How Riyadh Chase Dream of Self-Protection as US Support Wavers?

Written by  Published by:Shiite News
Published in Articles
Tuesday, 06 December 2016


The US-Saudi relations currently continue in a an array of fields including the so-called joint counterterrorist efforts, modern weapons deals, trade exchange, investment, and also education, and are actually well-established. However, there are some rifts on domestic, regional, and international issues that can affect the two countries' ties in the future.

In fact, the conflict between “Obama doctrine” and “Salman doctrine” in dealing with the regional and international crises as well as countering the terrorist organizations like al-Qaeda and ISIS in West Asia region digs gaps in the two countries' relations in the region. Obama has shown a policy of flexibility in facing the West Asian problems. The best example for this claim is the settlement of Iran nuclear program and also lending a helping hand to the moderate Syrian opposition groups. But on the opposite side stands King Salman of Saudi Arabia who seeks gaining a regional hegemony for his kingdom, as he expects Washington to consider direct military interventions to find settlements for the crises in the region.

The two allies are now at odds about Yemen, because the rising civilian tolls as well as power vacuum in Saudi Arabia's neighbor have paved the way for flourishing of al-Qaeda terrorist group. This comes while it can be boldly suggested that Yemen is the only country whereWashington and Riyadh have a tacit agreement upon, and the US through providing Saudi anti-Yemeni campaign with arms and also intelligence has the back of the kingdom in its war against Yemen.

There is one more factor that raises the hackles of the Saudi rulers: the US move towards self-sufficiency in oil and gas production. In 2015, the US increased its oil production, leaving the kingdom, though branded the world’s largest oil producer, far behind. Despite that, the US is still far from being able to quench its thirst for energy with reliance on the domestic resources and still needs oil from abroad. But the Saudi leaders argue that West Asia, and Persian Gulf region specifically, have lost their former strategic significance for Washington and that currently the US puts a premium on Asia and Oceania. Perhaps one of the reasons that drove Mohammad bin Salman, the Saudi deputy crown Prince and the son of the king, to follow policies towards an oil-free economy is this US priority shift.

Furthermore, the Saudis even intensified their concerns about the future of relations with the US following election of Donald Trump as new US president who showed signs of negative approach towards Saudi Arabia. The kingdom in the past three years has spent hugely to save the Egyptian President Abdul Fattah el-Sisi in power until it managed to persuade el-Sisi to grant the two Egyptian Red Sea islands of Sanafir and Tiran to Riyadh, then they were indirectly given to the Israeli regime. Transferring security of the two originally Egyptian islands to Tel Aviv will have a major role in bolstering the Israeli regime’s security in the Red Sea, a security all paid for by the Saudi leaders. On the other side, due to waging a costly war against Yemen and at the same time offering massive military and financial support to the terrorist groups in the region, Saudi Arabia has to bear the brunt of some $100 billion budget deficit. The economic pressure pushed the Saudi leaders to adopt austerity measures in economy, as they had to cancel multi-billion dollar infrastructural projects at home.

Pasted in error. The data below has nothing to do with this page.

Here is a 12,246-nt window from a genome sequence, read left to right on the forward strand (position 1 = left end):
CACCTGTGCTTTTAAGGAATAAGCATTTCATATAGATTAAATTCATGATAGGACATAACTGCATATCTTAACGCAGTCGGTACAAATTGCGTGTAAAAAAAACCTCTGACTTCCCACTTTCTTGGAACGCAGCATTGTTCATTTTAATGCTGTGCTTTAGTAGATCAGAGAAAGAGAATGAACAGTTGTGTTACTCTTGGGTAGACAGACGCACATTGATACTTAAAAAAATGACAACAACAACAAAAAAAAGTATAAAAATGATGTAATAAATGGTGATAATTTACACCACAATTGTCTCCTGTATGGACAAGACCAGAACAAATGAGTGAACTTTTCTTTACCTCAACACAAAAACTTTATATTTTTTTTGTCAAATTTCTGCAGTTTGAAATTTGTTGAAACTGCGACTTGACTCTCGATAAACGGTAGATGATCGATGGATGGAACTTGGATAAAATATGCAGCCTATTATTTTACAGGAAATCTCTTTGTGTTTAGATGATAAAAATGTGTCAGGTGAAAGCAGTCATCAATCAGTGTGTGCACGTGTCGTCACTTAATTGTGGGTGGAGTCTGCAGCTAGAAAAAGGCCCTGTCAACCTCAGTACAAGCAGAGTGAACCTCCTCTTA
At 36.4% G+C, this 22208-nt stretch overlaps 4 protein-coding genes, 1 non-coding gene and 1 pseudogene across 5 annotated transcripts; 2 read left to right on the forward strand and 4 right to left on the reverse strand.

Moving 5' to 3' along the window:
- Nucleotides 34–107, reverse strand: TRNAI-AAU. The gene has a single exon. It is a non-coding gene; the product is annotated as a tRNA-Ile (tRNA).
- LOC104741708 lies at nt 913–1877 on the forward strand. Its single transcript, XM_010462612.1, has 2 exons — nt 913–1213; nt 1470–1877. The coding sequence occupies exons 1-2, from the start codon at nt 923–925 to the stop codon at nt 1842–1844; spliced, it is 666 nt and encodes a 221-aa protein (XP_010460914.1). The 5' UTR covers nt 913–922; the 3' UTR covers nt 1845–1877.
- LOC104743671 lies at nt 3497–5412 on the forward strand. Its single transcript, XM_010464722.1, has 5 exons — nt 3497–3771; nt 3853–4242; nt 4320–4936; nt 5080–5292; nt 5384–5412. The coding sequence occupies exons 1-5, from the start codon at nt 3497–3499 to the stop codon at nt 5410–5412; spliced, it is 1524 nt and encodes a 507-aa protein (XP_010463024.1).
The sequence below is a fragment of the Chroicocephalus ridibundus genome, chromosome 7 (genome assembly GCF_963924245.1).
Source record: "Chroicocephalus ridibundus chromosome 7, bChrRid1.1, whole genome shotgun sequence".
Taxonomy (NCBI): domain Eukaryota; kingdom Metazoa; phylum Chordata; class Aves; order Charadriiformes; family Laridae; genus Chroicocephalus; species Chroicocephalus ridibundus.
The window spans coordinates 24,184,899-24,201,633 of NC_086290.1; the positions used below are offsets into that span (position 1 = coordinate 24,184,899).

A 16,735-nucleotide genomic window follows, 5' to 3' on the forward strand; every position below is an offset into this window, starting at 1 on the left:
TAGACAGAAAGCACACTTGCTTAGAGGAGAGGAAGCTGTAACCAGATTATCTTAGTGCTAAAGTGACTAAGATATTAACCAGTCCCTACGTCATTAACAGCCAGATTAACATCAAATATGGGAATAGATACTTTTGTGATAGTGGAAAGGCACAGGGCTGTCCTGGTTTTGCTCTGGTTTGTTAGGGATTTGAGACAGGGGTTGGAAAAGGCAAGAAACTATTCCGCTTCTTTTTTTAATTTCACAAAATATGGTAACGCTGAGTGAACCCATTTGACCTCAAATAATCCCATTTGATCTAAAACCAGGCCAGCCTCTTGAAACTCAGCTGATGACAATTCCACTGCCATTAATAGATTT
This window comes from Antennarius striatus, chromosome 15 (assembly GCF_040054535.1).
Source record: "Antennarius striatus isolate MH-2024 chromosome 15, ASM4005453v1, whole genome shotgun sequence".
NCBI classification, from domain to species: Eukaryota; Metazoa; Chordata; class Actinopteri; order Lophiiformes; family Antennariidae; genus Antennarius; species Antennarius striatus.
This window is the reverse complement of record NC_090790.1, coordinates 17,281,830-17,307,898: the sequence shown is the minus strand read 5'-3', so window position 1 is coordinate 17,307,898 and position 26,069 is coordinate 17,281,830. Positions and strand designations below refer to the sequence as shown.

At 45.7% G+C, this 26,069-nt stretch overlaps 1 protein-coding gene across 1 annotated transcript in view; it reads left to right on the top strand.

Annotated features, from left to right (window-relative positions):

Meanwhile, Riyadh expected gracious response from the US for its good services. It is predicted that Trump will not fulfill his election campaign time pledge of reducing the American role in providing security of Washington’s allies in West Asia, because if the new president of the US wants to be paid in exchange for protection of the US allies, without doubt the Israeli regime’s walls of security and existence will more than ever be fragile. Also it needs highlighting that isolation of Saudi Arabia within its borders due to budget problems not only will strike the US military industries but also will allow expansion of the influence of Axis of Resistance and Russia in the strategic West Asia.

Nevertheless, such remarks by the incoming US president have sounded the alarms for the Saudis, and it appears that return to self-reliance will be among the most important options that Riyadh will set high on its future agenda.

The new conditions push Saudi Arabia to seek alternative ways. It now wants to strengthen the (Persian) Gulf Cooperation Council (PGCC) and even upgrade it to Persian Gulf Union, an issue recently raised by a Bahraini official. This can be one of Saudi Arabian options to address the new situation, although this way is difficult for the kingdom due to severe political, economic, and military dependence of members of the (P0GCC to the US and also their vulnerability to the volatile global energy markets. Also, it has not been long since the Saudi-led Arab military coalition experienced a loss in Yemen. Therefore, it is expected that Mohammed bin Salman, a young prince who during the past three years of his father’s rule has challenged the power structures in ruling Al Saud family, will emphasize on following his announced plans for future including the ambitious Saudi Vision 2030 which is meant to cut Riyadh’s reliance on oil, and a public investment fund.

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